through customized terms. The auction house also makes term loans,
for a defined period of time, on works that clients aren’t planning
to sell, in part to "establish or enhance mutually beneficial
relationships with borrowers" that can lead to future
consignments. Despite criticism from the media and dealers that it
operates like a bank by inflating prices back in the 1990s, its loan
portfolio amounted to about USD$212 million in 2011. While
traditional lenders such as banks provide loans at a lower cost to
Sotheby's said in its 2011 annual report, few will accept
works of art as the sole collateral.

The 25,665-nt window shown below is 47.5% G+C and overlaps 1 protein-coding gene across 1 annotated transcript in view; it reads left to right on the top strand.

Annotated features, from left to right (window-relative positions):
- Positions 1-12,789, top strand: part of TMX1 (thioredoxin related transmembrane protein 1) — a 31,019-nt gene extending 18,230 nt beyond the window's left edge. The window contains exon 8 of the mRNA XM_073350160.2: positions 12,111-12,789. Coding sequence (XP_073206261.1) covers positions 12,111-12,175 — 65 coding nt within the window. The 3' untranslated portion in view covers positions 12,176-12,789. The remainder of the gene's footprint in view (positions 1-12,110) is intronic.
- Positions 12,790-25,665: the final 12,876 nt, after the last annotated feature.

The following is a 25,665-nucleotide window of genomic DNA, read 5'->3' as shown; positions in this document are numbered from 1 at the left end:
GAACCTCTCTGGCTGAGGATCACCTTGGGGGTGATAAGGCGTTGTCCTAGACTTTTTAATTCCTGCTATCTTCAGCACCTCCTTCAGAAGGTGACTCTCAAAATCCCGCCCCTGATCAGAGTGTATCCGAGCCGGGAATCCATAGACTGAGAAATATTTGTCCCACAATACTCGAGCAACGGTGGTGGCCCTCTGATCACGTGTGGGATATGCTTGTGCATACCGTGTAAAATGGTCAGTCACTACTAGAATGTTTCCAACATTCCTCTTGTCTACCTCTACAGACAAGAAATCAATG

Corporate Art Services
Sotheby's Corporate Art Services specialises in assisting corporations
in various processes to build and value their corporate art
Sotheby's assists handling acquisitions, deaccessions,
valuations and plans special events related to artwork for corporate
Sotheby's has worked with companies such as AT&T, Bank of
America, CBS, Citigroup, Coca-Cola, Credit Suisse, HSBC, MetLife,
Merrill Lynch, Neuberger Berman, PNC Bank, and Unilever. For
example, in 2010,
Sotheby's auctioned works from the Neuberger Berman
Lehman Brothers Corporate Art Collections when the corporations
were under financial distress.
Sotheby's collection management system powered by
Collector Systems, a web-based collection management software
creator.[better source needed] iCollect provides a
Sotheby's entire collection of items ever sold,
detailed information about each item and track condition history.
After registration, clients can upload images of their items and